* Völlenerfehn, Ort in Ostfriesland
* Warsingsfehn, Ortsteil der Gemeinde Moormerland in Ostfriesland


other spellings:

* Venusberg, Stadtteil von Bonn (Der Name leitet sich von Fenn-Berg ab, da es sich um ein ehemaliges Hochmoorgebiet handelt)
* Fensdorf, eine Gemeinde im Westerwald
* Die Fens, eine Moorlandschaft in Ostengland

(where is to note that Venus most likely does not come from Fen, but indeed from Venus, a not that uncommon name for hills/mountains going back to pre-christian times; but that's another topic, and, it wouldnt even really exclude each other since Venus is a fertility goddess and Fenns feature an almost fantastic collection of plants mostly unknown to other landscape forms; those two terms may have a deeper relation).

One can see though that the term Fen/Fenn/Venn was even known as far down as South Tyrol, just the subsequent vanishing of this form of landscape also made the term dissappear, leaving it in those regions which still have them in higher frequency, ie northern Germany.

Northumbria
Tuesday, January 10th, 2012, 03:19 PM
Here's the etymology of the mod. Eng. "wold," y'all: "--> from the Middle Eng. 'wald' and 'wold' (2 different spellings apparently common) --> from the Ang.-Sax. 'weald' and 'wald' both meaning, of course 'forest' and akin to the Althochdeutsch 'wald' (forest)." In Ang.-Sax. beyond meaning 'forest' 'weald' also could mean: (of course) 'wood(s)', grove, bushes, or any kind of foliage. Northumbria aptly defines/quotes what the MODERN meaning of 'wold(s)' is in English, but in my mind it's quite sad that it NO LONGER means 'forest'/'wood(s)', because IT SHOULD, but the course of centuries has caused Eng.-speakers to 'pervert'/INVERT this term into the EXACT OPPOSITE! with a meaning like "open country" (fields) when its ORIGINAL/TRUE form/meaning is NON!-open country. :| :reyesw I don't mean this as a slight against English folks or Eng.-speakers, because I am MOSTLY ENGLISH BY 'BLOOD' (and am ELATED! to be :D ) :wsg , but this massive, opposite change in meaning was super screwed-up> (:-\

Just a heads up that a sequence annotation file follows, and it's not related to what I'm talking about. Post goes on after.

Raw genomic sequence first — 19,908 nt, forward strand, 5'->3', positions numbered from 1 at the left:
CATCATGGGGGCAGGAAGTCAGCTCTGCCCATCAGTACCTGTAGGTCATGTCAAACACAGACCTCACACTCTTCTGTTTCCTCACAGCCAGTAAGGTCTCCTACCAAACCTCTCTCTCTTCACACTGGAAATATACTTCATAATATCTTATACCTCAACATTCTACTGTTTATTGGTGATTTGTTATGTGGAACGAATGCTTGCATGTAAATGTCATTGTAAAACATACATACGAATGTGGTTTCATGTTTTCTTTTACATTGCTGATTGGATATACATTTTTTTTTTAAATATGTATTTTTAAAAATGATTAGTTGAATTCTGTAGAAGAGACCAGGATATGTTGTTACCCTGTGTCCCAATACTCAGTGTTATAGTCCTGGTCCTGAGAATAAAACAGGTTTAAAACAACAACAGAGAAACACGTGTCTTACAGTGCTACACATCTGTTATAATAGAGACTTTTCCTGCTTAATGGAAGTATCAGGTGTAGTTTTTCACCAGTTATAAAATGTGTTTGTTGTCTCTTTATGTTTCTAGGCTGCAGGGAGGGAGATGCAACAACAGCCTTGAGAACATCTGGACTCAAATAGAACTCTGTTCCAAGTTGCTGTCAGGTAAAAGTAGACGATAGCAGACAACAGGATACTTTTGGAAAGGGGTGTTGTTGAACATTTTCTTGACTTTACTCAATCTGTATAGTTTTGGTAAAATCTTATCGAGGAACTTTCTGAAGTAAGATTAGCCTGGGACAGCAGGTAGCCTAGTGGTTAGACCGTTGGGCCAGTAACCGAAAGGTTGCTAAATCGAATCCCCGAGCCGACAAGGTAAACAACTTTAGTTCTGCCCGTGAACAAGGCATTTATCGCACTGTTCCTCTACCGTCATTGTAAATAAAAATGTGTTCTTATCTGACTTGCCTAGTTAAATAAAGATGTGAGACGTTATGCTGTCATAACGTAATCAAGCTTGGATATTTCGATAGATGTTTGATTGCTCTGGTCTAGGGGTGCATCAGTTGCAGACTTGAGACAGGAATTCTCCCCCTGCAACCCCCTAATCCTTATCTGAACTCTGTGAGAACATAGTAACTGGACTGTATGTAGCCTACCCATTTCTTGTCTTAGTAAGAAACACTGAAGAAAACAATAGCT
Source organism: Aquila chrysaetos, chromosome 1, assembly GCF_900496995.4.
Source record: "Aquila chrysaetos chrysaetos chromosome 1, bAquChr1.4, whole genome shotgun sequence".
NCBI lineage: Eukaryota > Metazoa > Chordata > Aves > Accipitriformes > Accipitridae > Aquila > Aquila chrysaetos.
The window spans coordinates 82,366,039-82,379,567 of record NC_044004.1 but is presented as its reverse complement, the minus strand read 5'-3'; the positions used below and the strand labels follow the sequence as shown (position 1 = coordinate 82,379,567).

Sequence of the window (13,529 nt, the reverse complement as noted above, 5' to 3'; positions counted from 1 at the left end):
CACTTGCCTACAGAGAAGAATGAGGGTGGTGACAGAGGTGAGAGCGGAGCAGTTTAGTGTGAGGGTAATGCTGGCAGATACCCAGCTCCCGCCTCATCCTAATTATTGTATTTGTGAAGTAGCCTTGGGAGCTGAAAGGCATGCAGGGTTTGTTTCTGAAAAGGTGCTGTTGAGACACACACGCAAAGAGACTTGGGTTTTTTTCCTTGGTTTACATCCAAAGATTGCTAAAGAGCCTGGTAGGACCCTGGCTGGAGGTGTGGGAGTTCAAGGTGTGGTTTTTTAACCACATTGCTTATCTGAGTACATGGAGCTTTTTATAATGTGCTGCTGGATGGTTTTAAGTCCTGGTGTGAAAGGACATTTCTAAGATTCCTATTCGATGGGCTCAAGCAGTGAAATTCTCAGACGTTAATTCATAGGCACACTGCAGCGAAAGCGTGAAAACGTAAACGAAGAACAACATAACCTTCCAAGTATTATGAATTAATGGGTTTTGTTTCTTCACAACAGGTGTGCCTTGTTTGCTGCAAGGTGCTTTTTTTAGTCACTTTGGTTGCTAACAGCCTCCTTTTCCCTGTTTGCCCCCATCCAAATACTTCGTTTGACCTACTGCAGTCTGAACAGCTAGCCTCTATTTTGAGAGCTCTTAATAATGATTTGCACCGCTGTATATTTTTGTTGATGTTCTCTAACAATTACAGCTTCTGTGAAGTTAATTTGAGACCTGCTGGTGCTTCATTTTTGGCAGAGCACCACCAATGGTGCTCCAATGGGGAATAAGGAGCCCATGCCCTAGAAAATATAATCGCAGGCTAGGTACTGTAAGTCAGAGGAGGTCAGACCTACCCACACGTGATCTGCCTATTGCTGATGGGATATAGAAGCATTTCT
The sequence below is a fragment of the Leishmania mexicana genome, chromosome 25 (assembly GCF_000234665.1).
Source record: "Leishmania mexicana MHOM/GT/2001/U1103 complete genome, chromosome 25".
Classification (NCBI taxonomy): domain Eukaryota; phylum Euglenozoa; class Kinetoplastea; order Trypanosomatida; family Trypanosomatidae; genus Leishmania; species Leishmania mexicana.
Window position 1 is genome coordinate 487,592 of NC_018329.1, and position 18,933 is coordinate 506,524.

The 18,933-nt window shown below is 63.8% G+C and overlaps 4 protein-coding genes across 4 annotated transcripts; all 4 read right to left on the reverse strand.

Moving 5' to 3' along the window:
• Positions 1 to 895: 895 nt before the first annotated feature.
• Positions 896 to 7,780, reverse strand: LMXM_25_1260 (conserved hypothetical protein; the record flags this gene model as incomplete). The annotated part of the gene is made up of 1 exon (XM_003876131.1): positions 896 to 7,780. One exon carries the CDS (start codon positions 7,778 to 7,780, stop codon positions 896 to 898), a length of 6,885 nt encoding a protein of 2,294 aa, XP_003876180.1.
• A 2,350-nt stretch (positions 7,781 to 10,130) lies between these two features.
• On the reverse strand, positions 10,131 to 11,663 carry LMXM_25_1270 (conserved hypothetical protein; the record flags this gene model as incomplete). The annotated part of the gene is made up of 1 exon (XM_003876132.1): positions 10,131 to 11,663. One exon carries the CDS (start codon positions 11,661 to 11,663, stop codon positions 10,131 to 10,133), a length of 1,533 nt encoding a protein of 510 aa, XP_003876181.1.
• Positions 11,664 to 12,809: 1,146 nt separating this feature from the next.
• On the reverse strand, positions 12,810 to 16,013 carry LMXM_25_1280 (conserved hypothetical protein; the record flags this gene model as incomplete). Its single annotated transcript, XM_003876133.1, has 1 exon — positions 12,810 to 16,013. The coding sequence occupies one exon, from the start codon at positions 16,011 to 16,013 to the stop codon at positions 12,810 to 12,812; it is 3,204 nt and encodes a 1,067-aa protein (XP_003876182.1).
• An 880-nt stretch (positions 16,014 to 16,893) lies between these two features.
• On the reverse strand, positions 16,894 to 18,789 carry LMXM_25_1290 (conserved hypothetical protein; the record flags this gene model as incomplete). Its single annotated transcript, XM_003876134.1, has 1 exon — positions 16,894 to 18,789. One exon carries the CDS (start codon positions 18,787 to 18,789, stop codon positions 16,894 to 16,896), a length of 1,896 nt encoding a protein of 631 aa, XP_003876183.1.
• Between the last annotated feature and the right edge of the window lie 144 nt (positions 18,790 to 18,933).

:D 'Weald' still means wood in those areas of England where it is used, but 'Wold' is quite devoid of trees.
The Weald is actually thickly wooded by English standards. The Old Norse term which means 'plain' is very different too.

You have to remember that England isn't really a wooded country (although the hedges and hedgerow trees make it look deceptively more wooded than it actually is), there's always been good pasture or arable to be had.
Where woods do exist in England they have been coppiced (managed for renewable wood), but there are a few which have barely been touched.

More important terms in English probably describe moorland, marshland and heathland. Large areas of England were wetlands when the Anglo-Saxons arrived and generally similar to the Netherlands throughout much of the East.